On the question of the moral positions of countries, will the Minister reassure me about two figures that I have recently seen? Both are taken from the UN commodity database. One is that more than 180 tonnes 95 of arms were shipped from Britain to Sudan in the past three years. The other is that in 2002, Sudan imported from the United Kingdom arms and ammunition to the value of 184,392 dollars. I apologise for not giving notice of that question, but I only saw the figures recently myself. I assume that those are not official sanctioned exports and it would be welcome to hear from the Government what their attitude is to these and what steps they are taking to close that particular means of supply of material going almost certainly and pretty directly to the Janjaweed via the Government of Sudan.
The tension, complexity, bitterness and duration of strife in Darfur and the wider Sudan calls for extraordinary sorts of intervention. Your Lordships may have forgotten that I am half Norwegian. I take pride in the skills which the Norwegian education system now inculcates in all its schoolchildren in conflict resolution, which is a curriculum subject. The country as a whole plays a remarkable role internationally. However, there is room for other skills. Those which my noble friend—she remains my noble friend although she has migrated internally to the other side of the House—has displayed in bringing together the Muslim and Christian people of good will, with the courage not merely to declare their friendship but also to expose it in areas of the most bitter conflict, could bring a very welcome ray of light.
I have had my seven minutes. I am glad that it is the noble Baroness, Lady Symons of Vernham Dean, who is answering this debate rather than anyone else.
§ 7.47 p.m.
§ Lord Roberts of Llandudno
My Lords, I also join in expressing my gratitude to the noble Baroness for initiating this discussion. However, I must disagree with the noble Lord, Lord Elton. He probably knows a great deal more about the situation than I do.
Over many years, we know that this northern part of Africa has suffered so much—so many crises and disasters of mammoth proportions. My introduction came at the time of the Ethiopian famine some years ago. It was then that I realised the scale and severity of the plight of so many millions of people. Tens, scores and thousands of people died and the miracle is that so many managed to survive. However, one of the most emotional experiences of my life was to meet some of the survivors. They had nothing at all. They were rescued from this disaster. They were dressed in flimsy gowns—that is all they had. I cradled some of their children and babies in my arms and wept. Those people had lived in such great tragedy.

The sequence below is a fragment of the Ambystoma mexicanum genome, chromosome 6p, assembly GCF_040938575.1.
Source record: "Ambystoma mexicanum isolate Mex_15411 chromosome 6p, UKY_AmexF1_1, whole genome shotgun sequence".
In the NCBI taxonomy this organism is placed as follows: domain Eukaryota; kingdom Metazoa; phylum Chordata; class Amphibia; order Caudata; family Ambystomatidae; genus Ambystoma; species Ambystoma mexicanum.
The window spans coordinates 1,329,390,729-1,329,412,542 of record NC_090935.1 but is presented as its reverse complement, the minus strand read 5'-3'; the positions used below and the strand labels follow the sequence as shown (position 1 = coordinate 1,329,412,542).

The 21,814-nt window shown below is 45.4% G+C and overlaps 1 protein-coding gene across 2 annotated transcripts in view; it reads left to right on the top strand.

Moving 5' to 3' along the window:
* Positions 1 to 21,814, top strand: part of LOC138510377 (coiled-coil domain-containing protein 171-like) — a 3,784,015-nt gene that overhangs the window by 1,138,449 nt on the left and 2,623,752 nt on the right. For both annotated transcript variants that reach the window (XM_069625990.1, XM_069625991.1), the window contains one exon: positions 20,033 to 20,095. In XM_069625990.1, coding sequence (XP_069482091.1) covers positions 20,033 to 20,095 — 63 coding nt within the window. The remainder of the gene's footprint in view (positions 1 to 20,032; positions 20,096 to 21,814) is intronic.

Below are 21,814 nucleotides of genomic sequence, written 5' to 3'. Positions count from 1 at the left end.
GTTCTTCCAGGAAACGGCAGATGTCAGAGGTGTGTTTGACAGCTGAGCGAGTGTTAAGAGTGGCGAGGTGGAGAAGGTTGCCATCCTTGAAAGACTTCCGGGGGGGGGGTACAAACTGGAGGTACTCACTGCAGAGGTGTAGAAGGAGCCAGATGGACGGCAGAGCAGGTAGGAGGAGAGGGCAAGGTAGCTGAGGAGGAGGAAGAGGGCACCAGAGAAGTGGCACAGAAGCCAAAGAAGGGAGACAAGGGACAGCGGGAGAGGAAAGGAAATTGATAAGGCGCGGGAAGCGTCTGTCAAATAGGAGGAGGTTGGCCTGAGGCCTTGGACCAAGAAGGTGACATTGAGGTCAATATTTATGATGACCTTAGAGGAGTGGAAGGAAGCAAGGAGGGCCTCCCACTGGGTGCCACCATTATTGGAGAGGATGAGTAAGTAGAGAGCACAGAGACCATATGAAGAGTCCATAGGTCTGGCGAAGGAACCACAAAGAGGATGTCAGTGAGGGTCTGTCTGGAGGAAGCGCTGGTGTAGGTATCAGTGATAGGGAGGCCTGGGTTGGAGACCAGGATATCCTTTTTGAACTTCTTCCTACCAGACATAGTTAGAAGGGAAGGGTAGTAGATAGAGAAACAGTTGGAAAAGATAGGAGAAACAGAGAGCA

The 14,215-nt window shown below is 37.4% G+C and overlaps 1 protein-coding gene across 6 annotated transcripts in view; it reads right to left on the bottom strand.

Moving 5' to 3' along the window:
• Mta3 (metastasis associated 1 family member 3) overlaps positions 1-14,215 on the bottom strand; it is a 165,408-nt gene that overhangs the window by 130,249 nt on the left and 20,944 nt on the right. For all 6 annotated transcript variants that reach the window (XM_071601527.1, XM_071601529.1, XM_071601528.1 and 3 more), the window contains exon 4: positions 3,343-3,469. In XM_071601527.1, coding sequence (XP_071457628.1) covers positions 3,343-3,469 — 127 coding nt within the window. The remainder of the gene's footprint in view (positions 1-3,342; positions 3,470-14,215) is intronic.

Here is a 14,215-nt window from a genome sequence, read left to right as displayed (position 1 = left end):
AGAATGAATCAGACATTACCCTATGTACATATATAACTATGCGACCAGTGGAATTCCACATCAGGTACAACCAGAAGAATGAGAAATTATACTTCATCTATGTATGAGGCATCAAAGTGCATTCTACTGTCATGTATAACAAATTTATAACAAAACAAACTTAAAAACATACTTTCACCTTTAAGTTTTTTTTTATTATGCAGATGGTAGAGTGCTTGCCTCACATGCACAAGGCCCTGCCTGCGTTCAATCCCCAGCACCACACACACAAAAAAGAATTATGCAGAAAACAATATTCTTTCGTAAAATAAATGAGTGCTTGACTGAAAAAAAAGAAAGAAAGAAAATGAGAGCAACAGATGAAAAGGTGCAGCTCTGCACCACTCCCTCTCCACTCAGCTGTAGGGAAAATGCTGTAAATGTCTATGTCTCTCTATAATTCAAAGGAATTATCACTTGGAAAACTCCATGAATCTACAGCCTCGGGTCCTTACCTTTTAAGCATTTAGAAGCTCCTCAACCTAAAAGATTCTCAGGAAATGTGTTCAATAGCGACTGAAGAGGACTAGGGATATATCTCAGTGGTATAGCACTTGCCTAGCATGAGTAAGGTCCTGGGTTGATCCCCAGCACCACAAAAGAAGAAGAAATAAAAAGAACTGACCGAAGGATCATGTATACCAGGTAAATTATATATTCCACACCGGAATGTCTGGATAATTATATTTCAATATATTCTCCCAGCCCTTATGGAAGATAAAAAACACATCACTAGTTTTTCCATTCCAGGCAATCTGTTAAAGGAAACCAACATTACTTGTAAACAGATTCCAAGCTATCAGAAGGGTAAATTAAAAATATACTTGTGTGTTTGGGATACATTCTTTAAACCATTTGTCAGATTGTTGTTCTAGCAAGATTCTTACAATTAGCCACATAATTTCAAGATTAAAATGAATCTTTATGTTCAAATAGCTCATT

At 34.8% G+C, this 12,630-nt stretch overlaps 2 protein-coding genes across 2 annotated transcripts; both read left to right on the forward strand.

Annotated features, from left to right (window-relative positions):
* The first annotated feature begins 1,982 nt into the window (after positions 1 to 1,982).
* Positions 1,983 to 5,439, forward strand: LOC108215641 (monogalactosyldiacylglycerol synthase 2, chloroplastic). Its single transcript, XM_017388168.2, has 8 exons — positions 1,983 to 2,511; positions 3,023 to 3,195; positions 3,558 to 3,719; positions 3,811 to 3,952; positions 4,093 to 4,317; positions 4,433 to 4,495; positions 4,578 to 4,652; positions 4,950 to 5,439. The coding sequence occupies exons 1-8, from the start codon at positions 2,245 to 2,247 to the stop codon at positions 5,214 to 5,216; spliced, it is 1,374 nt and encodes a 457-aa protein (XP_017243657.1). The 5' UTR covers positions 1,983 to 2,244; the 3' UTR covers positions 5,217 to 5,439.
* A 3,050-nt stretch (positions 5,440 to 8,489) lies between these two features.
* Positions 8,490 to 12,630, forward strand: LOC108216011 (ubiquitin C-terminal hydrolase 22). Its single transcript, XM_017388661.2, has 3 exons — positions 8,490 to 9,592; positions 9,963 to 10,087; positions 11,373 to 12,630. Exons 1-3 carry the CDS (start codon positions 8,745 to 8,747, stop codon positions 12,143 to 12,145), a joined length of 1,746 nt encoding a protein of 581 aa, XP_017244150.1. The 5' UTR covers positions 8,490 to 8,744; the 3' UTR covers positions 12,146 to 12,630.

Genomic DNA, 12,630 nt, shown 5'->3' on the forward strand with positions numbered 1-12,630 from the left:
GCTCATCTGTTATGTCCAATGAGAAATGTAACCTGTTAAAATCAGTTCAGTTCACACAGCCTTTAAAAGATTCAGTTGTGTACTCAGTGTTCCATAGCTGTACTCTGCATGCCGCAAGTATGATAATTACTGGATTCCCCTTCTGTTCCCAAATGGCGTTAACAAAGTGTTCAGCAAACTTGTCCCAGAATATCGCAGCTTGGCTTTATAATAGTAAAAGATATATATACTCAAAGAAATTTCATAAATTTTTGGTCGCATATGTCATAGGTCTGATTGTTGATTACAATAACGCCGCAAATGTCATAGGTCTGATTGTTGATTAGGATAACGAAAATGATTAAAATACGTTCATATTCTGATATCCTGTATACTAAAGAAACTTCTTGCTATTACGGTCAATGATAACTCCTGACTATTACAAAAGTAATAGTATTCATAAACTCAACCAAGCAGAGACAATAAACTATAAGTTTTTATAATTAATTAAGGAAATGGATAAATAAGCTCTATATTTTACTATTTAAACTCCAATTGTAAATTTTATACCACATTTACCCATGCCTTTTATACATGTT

Famine, war—usually civil war—and the inability to access more modern techniques and facilities may condemn millions of people to lifestyles that cannot have changed very much in 3,000 years. Often, these disasters can themselves be of Old Testament proportions. Now, not for the first time by any means, we have a grave situation in the Darfur region of Sudan and another humanitarian crisis. There the completely innocent and vulnerable—the weakest people in those communities—are condemned to an existence that we in the West, in our comfort, cannot comprehend at all.
96 Where do we begin to resolve the short-term situation, which will then make it possible to tackle the long-term transformation of so many human lives? First of all, I suggest that any such programme must be international. Surely we must have learnt the lesson that the days of one nation doing its own thing and going along regardless of the rest are over once and for all. I am so grateful for what the United Nations has done and is doing in Sudan. With the African Union, it is taking the lead to protect the people and establish a real peace. Is this not an opportunity for the United Kingdom to take a leading role in international compassion?
I have a dream—many of us have dreams—that one nation could be the nation that gives the moral lead to the rest of the world. There was a time when I believed that India might do it, when Mahatma Gandhi was there. There was a time when I believed that perhaps Israel could do it, with all those people coming in from the Holocaust, from more than 140 different nations. And yet we were unable to see that lead from those people.